Again, Nigeria is indeed undergoing a paradigm shift. The ascendancy of President Goodluck Jonathan has rekindled hope that Nigeria can be great again. While Nigeria’s greatness cannot be disputed, the timeline of the much-expected quantum-leap will not happen in the less that 365 days of this administration. Without any equivocation, there is massive work to be done and there can be no quick fixes. Although government is a continuity of policies, different role incumbents adopt varying approaches. Nigerians therefore expect a swift change from the go-slow approach of the past three years to a more pro-active paradigm for accelerated development. The development challenges inherited by the Jonathan administration are a result of cumulative mismanagement and there can be no quick fix solutions. Essentially, therefore, Jonathan should be given the opportunity of serving a 4 year tenure come 2011.
We have a problem of lack of a credible electoral system and the lack of confidence of the public in the system, there is a clear case of lack of political legitimacy in the system. While it is true that many countries in the Less Developed Countries (LDCs) in Africa, Asia and Latin America are wrestling with the problem of legitimacy, Nigeria’s legitimacy challenge is self-inflicted. Lack of legitimacy is one of the characteristics of a failed State and Nigeria is a certified failed State. The case of Nigeria is peculiar because Nigeria is the only oil producing State that cannot provide the basic infrastructure for a meaningful living. Nigeria is the only country in the Organization of Petroleum Exporting Countries (OPEC) where more than 85 percent of the population lives below the poverty threshold of less than a dollar a day, more than 40 million graduates are unemployable because of the poor quality of education they acquire, while the leaders are happy to parade affluence amidst such dangerous development indicia.
Fourthly, the protracted military rule the nation has experienced has had serious hangover on the psyche of the nation. The 1999 Constitution, which is an adaptation of the 1979 Constitution, was made by the military hence the aspirations of the various segments of the people. If there was wide consultation, the issues of fiscal federalism, resource control, autonomy of the constituent units and the powers exercised by the third-tier of government. The 1999 Constitution is indeed begging for a review. Among critical areas that need review is the electoral system, land reforms, the judiciary, fiscal policies as it pertains to the relationship between the Federal Government and the States and other sundry issues relating to revenue allocation.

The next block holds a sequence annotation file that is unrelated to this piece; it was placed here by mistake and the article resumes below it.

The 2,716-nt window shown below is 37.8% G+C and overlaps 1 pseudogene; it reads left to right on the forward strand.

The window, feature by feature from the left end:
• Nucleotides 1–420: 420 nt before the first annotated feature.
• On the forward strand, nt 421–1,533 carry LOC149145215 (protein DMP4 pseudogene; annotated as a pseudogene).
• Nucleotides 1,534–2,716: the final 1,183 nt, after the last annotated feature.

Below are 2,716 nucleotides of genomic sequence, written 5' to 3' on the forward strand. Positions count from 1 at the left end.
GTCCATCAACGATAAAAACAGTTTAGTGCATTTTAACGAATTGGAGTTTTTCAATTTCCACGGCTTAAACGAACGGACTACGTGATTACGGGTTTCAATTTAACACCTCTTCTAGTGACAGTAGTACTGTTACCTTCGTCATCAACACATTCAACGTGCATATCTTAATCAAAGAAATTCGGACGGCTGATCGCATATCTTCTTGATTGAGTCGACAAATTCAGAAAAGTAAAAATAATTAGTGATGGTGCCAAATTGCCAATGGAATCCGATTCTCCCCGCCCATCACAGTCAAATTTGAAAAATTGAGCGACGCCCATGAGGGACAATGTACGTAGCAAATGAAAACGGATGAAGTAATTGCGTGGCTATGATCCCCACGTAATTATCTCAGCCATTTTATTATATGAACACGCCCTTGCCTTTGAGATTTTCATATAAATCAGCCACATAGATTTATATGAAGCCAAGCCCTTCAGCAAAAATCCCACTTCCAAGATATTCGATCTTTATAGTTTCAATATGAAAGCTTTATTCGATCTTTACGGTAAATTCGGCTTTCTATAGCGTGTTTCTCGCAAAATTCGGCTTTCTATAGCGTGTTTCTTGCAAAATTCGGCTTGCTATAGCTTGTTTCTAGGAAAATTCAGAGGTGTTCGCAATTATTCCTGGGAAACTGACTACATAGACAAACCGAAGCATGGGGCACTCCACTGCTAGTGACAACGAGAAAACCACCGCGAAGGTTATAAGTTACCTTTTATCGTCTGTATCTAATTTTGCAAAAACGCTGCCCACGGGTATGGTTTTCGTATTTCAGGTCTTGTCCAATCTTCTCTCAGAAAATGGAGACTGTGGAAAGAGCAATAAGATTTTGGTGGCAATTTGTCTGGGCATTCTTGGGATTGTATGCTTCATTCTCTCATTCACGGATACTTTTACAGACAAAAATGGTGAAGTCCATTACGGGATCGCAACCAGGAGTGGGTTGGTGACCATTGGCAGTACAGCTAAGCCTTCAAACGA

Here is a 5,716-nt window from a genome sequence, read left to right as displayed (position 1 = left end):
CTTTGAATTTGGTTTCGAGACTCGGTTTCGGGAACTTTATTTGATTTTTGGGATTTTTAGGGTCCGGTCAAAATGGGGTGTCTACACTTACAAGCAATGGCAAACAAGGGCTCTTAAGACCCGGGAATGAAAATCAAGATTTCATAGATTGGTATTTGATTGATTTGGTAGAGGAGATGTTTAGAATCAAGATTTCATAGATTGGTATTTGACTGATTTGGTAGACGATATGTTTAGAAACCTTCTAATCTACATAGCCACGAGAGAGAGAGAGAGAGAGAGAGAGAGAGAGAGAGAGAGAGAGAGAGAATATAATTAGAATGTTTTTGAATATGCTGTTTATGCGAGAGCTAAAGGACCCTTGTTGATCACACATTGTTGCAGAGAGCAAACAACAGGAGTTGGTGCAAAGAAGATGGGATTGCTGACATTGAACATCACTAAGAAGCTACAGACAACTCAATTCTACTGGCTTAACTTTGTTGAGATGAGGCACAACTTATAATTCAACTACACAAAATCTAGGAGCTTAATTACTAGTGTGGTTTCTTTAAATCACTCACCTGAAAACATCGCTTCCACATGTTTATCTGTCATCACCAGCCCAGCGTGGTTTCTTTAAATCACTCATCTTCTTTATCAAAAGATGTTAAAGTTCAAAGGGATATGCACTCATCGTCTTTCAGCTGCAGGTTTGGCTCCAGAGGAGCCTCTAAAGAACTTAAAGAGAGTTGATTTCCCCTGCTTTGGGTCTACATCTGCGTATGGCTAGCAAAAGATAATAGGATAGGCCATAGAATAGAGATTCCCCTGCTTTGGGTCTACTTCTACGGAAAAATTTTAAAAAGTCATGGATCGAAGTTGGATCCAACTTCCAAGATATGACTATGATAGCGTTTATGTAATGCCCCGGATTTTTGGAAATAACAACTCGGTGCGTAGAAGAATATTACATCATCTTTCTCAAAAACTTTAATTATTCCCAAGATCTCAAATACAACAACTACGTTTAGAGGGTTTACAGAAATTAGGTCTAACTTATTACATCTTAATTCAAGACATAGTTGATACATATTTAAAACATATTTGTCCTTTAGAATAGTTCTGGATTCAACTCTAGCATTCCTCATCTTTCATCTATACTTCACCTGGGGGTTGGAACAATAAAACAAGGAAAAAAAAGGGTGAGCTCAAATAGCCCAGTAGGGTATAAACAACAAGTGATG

One obvious reasons Nigerians have no respect for the constitution is the absence of revolutionary-minded people. What looks like insurgency in all parts of Nigeria are mere patch works of militia groups fighting for their economic interest. The Movement for the Emancipation of the Niger Delta (MEND) basically fights for resource control hence when the promise of Amnesty was made the militia groups embraced it with enthusiasm. This writer predicted that the Amnesty Programme would fail because of the horrible manner it was packaged. Besides, Mr. President, prior to his Jeddah trip never promised the militants an el Dorado; the amnesty programme was tailored-made to keep the oil wells flowing. This is what the programme has achieved so far- a reason MEND has renounced the cease fire.
It is stating the obvious that the present administration will continue to be burdened by the problem of lack of legitimacy in the sense of popular mandate. When the ideology of a political party commands mass appeal in terms of polices and programmes, it can gain some measure of legitimacy. In the same vein, when individual candidates are articulate enough to canvass manifestoes that are people-oriented, and programmes that can bring about positive impact on the greatest number of people in their constituencies, such candidates also earn some respect and give some stamp of legitimacy to the existing order. The moral weight of such candidates coupled with their track records of service also enable them wield influence, command acceptance and legitimacy. Sadly, Nigerian try to escape this reality.
There is also a problem with the Nigerian intelligentsia. The intelligentsia could not galvanize the people through consistent ideological re-orientation, as a great many of them limit their analytical wavelength within the confines of the Ivory Tower. This is due largely to the fact that the political class the systematically suffocated the intelligentsia by denying university lecturers research grants and better working conditions. The ivory towers which had served as hotbeds of Marxist intellectualism and citadels of stimulating debates have been transformed into grim, joyless places where cultism and other matters that negate a healthy atmosphere for intellectualism.